• Though the avoidance of delay is not prescribed by the Mental Capacity Act 2005 (‘the MCA’), the precept should be read in to the proceedings as a facet of Article 6 ECHR (see: Imperial College Healthcare An NHS Trust v MB & Ors [2019] EWCOP 29). Any avoidable delay is likely to be inimical to the individual's best interests;
  • Effective case management is intrinsic to the avoidance of delay. Though the CoP, particularly at Tier 3, will often be addressing complex issues in circumstances of urgency, thought should always be given to whether, when and if so in what circumstances, the case should return to court. This will require evaluation of the evidence the court is likely to need and when the case should be heard. This should be driven by an unswerving focus both on the individual's best interests and the ongoing obligation to promote a return to capacity where that is potentially achievable;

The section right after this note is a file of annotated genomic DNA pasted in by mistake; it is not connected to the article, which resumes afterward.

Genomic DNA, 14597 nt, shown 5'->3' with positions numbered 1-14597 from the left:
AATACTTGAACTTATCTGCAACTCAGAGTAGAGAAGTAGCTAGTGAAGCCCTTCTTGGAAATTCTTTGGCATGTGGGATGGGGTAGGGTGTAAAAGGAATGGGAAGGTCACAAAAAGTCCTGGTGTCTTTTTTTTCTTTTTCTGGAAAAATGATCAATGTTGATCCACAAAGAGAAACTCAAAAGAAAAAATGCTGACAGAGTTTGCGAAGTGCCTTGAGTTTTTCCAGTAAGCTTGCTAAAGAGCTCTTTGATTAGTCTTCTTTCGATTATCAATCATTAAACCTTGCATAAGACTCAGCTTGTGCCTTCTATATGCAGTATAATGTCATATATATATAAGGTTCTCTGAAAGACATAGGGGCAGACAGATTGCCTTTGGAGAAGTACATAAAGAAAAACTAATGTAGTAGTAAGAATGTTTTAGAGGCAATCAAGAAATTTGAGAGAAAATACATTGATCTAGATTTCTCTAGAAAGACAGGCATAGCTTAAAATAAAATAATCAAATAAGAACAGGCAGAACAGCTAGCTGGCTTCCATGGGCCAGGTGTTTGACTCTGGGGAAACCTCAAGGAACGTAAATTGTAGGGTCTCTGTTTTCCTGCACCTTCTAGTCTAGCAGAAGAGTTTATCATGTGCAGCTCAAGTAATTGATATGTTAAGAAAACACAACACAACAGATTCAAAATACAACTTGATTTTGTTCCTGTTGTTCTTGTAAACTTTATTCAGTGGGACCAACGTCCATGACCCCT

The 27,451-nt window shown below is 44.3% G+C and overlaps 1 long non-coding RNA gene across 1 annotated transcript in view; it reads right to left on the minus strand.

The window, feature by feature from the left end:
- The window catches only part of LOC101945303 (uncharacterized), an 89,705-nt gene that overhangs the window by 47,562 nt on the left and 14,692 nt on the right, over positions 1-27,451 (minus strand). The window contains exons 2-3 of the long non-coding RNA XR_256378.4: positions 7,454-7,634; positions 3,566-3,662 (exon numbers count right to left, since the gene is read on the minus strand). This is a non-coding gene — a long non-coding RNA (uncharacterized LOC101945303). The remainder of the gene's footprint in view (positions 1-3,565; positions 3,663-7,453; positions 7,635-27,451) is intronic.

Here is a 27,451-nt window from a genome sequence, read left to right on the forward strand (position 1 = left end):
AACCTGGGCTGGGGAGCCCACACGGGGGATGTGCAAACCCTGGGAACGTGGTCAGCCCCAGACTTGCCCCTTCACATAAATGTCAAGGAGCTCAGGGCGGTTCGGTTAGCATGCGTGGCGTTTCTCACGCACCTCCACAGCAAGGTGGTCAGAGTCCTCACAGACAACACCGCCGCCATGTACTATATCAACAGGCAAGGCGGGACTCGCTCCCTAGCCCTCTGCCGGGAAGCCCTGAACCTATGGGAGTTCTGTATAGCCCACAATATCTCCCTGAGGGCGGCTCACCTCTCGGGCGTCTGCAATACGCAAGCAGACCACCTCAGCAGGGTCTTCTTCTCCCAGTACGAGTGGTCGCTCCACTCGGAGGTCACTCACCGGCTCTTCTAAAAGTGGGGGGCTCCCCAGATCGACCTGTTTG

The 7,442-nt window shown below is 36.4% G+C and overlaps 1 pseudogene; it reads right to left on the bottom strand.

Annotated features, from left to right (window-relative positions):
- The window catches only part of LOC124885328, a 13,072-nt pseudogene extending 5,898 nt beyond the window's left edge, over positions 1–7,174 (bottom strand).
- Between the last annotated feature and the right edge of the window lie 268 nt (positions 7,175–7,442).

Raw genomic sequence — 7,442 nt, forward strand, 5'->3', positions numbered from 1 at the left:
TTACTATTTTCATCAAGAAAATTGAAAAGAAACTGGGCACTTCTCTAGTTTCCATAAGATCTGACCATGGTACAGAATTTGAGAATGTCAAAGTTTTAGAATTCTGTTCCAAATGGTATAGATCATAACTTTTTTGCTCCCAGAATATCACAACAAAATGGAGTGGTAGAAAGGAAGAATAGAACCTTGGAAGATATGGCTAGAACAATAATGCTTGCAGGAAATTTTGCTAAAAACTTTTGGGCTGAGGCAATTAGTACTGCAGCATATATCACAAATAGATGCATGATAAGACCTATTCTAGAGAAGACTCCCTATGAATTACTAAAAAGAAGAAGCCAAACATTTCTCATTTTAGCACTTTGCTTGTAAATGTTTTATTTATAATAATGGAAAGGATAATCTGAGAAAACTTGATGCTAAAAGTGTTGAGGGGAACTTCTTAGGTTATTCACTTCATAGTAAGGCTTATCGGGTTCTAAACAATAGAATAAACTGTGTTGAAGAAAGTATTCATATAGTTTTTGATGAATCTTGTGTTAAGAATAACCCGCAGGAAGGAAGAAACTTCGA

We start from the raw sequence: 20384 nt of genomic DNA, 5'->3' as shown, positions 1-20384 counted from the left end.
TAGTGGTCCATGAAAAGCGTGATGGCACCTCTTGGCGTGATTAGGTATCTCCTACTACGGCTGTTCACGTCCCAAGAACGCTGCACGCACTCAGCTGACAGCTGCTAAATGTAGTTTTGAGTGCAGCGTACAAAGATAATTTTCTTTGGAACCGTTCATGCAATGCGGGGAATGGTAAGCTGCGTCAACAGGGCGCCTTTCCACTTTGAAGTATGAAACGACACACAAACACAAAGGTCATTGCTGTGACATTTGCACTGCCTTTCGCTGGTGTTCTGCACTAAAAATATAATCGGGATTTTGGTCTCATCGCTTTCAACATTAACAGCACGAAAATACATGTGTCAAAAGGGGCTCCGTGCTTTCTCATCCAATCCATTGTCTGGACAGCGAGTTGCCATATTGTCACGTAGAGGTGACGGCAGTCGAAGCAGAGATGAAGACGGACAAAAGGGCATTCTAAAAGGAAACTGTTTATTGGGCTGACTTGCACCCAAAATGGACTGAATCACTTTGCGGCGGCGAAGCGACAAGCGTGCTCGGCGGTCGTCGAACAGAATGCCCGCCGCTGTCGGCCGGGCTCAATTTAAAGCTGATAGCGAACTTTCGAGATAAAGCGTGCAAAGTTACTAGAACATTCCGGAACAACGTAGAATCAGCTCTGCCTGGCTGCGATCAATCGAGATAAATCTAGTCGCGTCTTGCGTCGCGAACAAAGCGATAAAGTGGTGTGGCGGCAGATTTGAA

• Where, at any hearing and due to the circumstances of the case, it is not possible prospectively to anticipate what future evidence may be required, the parties and particularly the Applicant and the Official Solicitor (where instructed) should regard it as an ongoing obligation vigilantly to monitor the development of the case and to return to the court for a Directions Hearing when it appears that further evidence is required which necessitates case management;
  • Practice Direction 15A of the Court of Protection Rules 2017 is intended to limit the use of expert evidence to that which is necessary to assist the court to resolve the issues in the proceedings;
  • The Practice Direction sets out the general duties of the expert, the key elements of which need to be emphasised:
    • It is the duty of an expert to help the court on matters within the expert's own expertise.